Udaipur, the City of Lakes, wears a fresh new look as the monsoon season sets in that attracts everyone. The clouds of all shapes and hues floating over the towering Sajjangarh Palace that is also called Monsoon Palace provides a mesmerising scene. The reflection of velvet green hills in the glistening waters of Lake Picchola and Fatehsagar is simply enthralling. The view of the greenry of Chirwa Valley with the two new tunnels is extremely attractive. Seen to be believed, is the amazingly charming view of the waterfalls of the Arawali hills on both sides of the road leading to Ranakpur. No less attractive is the scene of the dense vegetation on the rain washed hills on the Ahmedabad road. No wonder the monsoon rejuvenates the whole Mewar region.

Shiv temples in and around the town become centres of attraction. The biggest one in the city, Mahakaleshwar Mandir on the south bank of Fatehsagar begins to be thronged by the devotees from early morning. The idol is bathed with water, milk, sugar, honey and curd in turn accompanied by recitation of sacred ‘mantras’. Flowers, ‘bilva patra’, ‘aak’, ‘dhatura’ etc. are offered. Then ‘aarti’ is waved with deep reverence. Devotees keep coming through out the day.  Some of them spend time reciting various prayers to please the Lord. Other big and small temple in the town such as Hajareshwar temple, Pataleshwar Mahadeo, Badleshwar Mahadeo, Neelkanth Mahadeo, and Jawanrupeshwar Mandir reverberate with the sound of ‘Om Namah Shivaya’. Abodes of Shiv in the vicinity of Udaipur such as the famous Eklingji at Kailashpuri, Jhameshwar Mandir, Nandeshwar temple and Ubeshwar Mahadeo also hum with activity.

On Shrawan Somwar or Van Somwar when people go out in open places to enjoy themselves. On this occasion, one of the most crowded places in Lake city is the famous Gulabbagh. The festival that is also called Sakhian Somwar, a Monday to be enjoyed with friends, has a long tradition in Mewar when there used to be a ‘mela’ (fair) near Shitlamata Mandir. But after building of Gulabbagh, that is also called Sajjanniwas it was opened for the public by the erstwhile Maharana for this fair.

Udaipurity cannot resist the temptation of going out on picnics to natural spots  in the vicinity of the town especially during weekends and holidays as the weather is pleasant and there is greenry all around Manikyalal Park, Deendayal Upadhya Park, Rajeev Gandhi Park and Sanjai Garden attract a lot of people. Places where there are running streams such as Nandeshwar, Ubeshwar, Jhameshwar, Amrakh Mahadeo and Jamudia Ki Nal are also thronged. While others prefer far off places like Sandol. The more adventurous ones choose  Parshuram Mahadeo. People choose natural spots that also have religious importance.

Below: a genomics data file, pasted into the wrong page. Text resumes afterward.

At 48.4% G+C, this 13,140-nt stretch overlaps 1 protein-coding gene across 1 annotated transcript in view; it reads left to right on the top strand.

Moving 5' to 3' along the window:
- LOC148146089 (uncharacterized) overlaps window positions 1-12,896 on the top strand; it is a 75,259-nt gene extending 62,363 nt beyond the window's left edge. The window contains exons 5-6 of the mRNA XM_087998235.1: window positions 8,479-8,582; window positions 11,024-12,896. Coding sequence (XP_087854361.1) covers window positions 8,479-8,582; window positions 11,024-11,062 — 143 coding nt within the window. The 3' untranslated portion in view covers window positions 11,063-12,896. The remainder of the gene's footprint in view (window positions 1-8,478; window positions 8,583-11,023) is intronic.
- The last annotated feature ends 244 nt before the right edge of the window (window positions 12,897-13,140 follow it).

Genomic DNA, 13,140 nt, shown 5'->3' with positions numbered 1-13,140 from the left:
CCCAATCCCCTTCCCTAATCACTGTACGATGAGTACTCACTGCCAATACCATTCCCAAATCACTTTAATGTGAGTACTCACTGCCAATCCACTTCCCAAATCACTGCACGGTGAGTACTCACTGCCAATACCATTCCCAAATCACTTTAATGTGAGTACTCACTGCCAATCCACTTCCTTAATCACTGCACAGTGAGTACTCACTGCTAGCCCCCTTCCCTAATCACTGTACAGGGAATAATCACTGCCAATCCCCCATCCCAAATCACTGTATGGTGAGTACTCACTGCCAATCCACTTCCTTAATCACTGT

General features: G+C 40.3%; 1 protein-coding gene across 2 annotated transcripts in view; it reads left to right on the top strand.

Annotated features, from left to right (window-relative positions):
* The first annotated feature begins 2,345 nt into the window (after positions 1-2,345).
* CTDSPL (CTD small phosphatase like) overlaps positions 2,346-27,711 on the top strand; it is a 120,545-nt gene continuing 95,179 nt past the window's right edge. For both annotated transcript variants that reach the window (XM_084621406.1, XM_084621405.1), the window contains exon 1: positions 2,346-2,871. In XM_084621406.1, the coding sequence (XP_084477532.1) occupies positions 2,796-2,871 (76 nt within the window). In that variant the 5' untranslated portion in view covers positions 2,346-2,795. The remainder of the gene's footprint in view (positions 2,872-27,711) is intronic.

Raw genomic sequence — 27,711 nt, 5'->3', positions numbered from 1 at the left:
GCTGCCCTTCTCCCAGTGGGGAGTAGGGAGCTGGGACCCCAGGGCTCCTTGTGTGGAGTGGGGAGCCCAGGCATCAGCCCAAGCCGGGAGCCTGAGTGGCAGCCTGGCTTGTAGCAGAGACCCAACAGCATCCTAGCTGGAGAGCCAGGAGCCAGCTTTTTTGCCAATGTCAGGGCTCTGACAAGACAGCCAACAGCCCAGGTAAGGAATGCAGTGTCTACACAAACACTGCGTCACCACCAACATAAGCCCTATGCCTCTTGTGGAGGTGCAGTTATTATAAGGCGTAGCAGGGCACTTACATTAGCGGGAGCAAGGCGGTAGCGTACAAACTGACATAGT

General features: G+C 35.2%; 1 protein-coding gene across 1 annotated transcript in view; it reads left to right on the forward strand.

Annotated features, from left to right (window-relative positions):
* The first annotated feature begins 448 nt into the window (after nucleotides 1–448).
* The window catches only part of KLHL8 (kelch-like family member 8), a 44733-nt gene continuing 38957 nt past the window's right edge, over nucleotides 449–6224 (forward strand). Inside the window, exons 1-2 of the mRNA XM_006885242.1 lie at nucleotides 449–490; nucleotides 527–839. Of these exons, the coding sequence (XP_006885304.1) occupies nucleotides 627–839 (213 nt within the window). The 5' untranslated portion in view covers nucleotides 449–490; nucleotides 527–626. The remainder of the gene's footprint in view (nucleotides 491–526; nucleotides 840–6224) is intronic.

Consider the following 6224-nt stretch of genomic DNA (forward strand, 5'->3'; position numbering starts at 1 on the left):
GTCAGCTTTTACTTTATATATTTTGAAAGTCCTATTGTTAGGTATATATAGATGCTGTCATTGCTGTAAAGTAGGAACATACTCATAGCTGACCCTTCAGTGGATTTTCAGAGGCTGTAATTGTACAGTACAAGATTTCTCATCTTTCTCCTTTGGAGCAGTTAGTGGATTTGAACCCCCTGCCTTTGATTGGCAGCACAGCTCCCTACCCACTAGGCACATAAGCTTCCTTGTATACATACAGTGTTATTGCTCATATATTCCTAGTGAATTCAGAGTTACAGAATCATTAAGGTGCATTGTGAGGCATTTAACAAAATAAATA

Festivities recommence, after a long lull, beginning with Guru Purnima. On this auspicious day, people visit temples and ‘mutthas’ to pay their respect to their living guru by offering gifts and by doing ‘abhishek’ of the sandals of the departed gurus. The ‘mahants’ and ‘gurus’ shower blessings on their disciples. Special programmes of ‘puja’ are performed at the famous Eklingnath temple at Kailashpuri, near Udaipur under the auspices of Ekling Trust and Maharana Kumbha Sangeet Trust.

The last day of Shrawan is celebrated as Raksha Bandahn when sisters tie the sacred thread on the wrist, praying for their brother’s prosperity while brothers vow to protect their sisters.

Shrawan means ‘listening’ to some people and so they spend the month listening to scriptures like Bhagwad.

Chaturmas begin in Shrawan. The four months are devoted to intense worship and during this period ‘sadhus’ and saints do not travel but stay at one place and deliver discourses for the benefit of their devotees. In Udaipur a large of saints especially of Jain sects have their Chaturmas and their followers  take advantage of their deep knowledge and spiritual experiences.

During Sawan, Udaipurites enjoy the blessings of mansoon, go gay and do intensive Sadhna.